A stone artifact dating to around 2,000 years ago that appears to have writing on it is causing a stir in the world of academia as the find could constitute the oldest example of written language in Japan.

The key to the mystery lies in whether there really are written characters, and if so, whether they were written in Japan.

Researchers insist the fragment found in the Tawayama archaeological site in Matsue, Shimane Prefecture, bears faint kanji characters scribbled in India ink.

But skeptics said the presence of writing in India ink could not be confirmed through infrared imaging, and called for further research.

The artifact is 9 centimeters long and originates from the latter part of the Yayoi Pottery Culture Period (1000 B.C.-A.D. 250)

Takeo Kusumi, a researcher with the Fukuoka city government’s Archaeological Property Section, said the artifact could be part of an inkstone. He maintained that kanji characters were discernible on the rough surface.

He presented his opinion at a conference of archaeologists held in Ogaki, Gifu Prefecture, on Feb. 1. 

Kusumi is in no doubt the remnant is part of an inkstone created in Japan, citing marks left by the use of the inkstick.

He suggested that two, dark lines seen near the center on the reverse side could be two Chinese characters--one representing the first of 12 signs of the Chinese zodiac and the other representing the fifth of the 10 calendar signs--written in clerical script, a style in the Chinese writing system.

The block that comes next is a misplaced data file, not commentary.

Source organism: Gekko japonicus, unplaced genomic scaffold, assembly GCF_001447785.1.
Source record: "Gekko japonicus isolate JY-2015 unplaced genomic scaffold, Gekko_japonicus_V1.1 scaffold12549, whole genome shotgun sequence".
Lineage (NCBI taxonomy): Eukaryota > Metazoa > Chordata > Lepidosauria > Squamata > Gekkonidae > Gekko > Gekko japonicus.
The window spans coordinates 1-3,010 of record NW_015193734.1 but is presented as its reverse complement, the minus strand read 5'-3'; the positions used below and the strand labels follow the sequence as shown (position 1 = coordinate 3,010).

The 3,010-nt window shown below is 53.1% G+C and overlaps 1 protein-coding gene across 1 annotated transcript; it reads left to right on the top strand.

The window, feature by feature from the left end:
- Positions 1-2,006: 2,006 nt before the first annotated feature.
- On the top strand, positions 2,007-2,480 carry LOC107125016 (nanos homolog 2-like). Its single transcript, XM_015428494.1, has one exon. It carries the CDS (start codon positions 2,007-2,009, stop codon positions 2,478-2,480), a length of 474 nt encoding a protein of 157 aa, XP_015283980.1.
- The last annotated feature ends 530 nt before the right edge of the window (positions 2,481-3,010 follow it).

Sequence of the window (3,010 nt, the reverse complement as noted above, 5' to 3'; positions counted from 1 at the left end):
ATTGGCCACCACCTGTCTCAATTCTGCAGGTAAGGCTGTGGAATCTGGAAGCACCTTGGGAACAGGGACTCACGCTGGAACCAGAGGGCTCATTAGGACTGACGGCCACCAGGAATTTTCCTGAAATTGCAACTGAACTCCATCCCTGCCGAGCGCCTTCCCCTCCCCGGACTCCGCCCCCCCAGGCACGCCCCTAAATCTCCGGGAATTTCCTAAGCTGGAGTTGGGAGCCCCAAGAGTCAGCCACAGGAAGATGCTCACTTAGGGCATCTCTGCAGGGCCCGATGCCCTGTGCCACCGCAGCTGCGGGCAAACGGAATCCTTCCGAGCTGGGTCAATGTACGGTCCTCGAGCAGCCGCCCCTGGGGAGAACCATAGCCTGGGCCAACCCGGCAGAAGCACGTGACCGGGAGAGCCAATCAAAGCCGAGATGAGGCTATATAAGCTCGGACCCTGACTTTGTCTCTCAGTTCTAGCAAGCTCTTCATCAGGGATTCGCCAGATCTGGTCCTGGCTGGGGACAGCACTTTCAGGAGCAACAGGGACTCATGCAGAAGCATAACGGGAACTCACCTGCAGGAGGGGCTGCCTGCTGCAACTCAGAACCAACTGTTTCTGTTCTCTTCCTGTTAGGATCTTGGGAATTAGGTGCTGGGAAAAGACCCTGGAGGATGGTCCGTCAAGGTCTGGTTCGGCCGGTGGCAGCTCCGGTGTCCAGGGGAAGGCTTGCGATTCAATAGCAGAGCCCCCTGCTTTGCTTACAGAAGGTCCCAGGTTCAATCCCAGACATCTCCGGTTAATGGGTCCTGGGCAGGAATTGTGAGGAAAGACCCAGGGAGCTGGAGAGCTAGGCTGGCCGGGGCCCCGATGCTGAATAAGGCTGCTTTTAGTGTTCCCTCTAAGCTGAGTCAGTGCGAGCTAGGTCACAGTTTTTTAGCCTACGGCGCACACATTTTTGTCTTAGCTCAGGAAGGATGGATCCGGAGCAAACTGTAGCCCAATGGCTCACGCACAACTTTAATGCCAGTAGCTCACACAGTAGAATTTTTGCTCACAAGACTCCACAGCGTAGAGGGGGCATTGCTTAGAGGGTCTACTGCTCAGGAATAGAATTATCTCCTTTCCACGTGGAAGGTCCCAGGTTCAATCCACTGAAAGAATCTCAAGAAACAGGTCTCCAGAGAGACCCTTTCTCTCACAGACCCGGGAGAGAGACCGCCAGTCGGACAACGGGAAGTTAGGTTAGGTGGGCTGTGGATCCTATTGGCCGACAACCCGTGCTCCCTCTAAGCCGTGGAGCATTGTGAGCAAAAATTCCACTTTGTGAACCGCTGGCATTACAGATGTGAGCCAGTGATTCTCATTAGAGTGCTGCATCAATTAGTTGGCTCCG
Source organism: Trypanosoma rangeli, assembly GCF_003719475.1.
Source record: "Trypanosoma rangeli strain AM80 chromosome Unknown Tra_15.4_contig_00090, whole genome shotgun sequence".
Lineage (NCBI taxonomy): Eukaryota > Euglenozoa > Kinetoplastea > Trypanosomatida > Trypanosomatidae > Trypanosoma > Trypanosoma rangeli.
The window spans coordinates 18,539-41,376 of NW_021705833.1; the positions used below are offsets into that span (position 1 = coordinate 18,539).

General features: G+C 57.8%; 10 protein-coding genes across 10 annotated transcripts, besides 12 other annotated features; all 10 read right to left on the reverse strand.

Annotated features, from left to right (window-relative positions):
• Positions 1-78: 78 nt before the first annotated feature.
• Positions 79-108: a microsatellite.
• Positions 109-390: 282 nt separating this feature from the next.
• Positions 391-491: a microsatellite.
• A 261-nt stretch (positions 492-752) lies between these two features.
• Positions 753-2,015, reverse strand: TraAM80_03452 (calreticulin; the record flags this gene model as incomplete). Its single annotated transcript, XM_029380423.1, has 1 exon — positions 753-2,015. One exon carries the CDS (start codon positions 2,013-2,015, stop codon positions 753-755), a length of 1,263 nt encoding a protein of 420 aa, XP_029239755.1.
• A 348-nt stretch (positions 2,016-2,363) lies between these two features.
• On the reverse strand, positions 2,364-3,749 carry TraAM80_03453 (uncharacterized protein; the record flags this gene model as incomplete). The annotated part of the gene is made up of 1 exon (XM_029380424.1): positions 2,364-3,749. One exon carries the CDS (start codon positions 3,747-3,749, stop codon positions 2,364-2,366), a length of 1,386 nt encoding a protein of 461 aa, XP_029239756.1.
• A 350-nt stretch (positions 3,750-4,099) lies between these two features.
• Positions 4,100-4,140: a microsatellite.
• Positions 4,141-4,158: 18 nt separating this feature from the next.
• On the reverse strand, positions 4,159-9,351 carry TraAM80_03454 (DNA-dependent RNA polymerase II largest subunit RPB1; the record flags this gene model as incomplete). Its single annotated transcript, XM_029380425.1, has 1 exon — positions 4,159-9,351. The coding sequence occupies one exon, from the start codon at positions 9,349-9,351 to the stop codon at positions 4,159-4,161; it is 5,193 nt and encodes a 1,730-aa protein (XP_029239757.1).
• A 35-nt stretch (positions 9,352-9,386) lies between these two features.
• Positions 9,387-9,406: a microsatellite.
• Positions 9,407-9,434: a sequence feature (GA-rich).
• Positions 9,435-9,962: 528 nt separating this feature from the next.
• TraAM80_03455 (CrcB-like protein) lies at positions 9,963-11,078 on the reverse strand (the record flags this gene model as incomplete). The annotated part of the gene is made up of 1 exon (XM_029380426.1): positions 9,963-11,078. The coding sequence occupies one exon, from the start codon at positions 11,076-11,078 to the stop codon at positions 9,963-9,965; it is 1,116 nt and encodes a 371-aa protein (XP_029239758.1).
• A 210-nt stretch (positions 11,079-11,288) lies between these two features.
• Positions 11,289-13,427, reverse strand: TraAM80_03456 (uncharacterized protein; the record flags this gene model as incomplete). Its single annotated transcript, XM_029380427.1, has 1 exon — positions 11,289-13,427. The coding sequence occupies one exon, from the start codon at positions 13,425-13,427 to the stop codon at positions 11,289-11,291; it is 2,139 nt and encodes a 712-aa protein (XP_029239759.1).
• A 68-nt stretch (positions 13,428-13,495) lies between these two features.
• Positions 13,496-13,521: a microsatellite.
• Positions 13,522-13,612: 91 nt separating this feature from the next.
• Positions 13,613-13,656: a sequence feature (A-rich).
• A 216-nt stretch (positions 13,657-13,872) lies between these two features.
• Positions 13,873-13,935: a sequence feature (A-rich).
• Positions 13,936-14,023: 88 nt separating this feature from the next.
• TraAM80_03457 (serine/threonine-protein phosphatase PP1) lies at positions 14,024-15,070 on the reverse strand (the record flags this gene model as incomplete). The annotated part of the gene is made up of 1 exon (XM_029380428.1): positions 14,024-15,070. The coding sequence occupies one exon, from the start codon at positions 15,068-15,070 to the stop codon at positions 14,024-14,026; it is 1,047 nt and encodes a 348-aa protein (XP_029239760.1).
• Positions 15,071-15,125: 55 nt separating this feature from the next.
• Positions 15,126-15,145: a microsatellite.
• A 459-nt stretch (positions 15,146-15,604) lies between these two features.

In Japan, the oldest known letters confirmed to date were jotted down on clay vessels excavated in Fukuoka and Mie prefectures, dating to the second and third century.

The characters in the latest discovery are thought to have been written around the beginning of the first century, hence the buzz about the artifact found at the Tawayama remains.

The period in China falls between the latter part of the Earlier Han period and the early years of the Later Han period.

Yasuo Yanagida, a visiting professor of archaeology with Kokugakuin University, agrees with Kusumi that Chinese characters are present.

Yanagida, who has done much research on inkstones originating in the Yayoi Pottery Culture Period, suggested the letters could represent other Chinese characters, including the seventh of the 12 signs of the Chinese zodiac, the ninth of the 10 calendar signs, and the 11th sign of the Chinese zodiac.

Yanagida and his colleagues noted that 200 or so inkstones from the Yayoi Pottery Culture Period and the following Kofun Period, which lasted from the late third century to the seventh century, have been unearthed around the nation. Most of them were discovered in western Japan.

If the stone fragment found at the Tawayama site is confirmed to be an inkstone, researchers said it could provide important clues as to when people living on the Japanese archipelago began using a written language and how writing spread.

But Junichi Takesue, a professor of archaeology at Fukuoka University, was skeptical that the dark lines may symbolize letters.

He referred to a study using infrared ray imaging by the Matsue municipal government’s buried cultural properties section that did not confirm the existence of characters written in India ink.

“There is the possibility that what were left on the stone remnant are letters, but we cannot reach a definitive conclusion at this stage yet,” he said.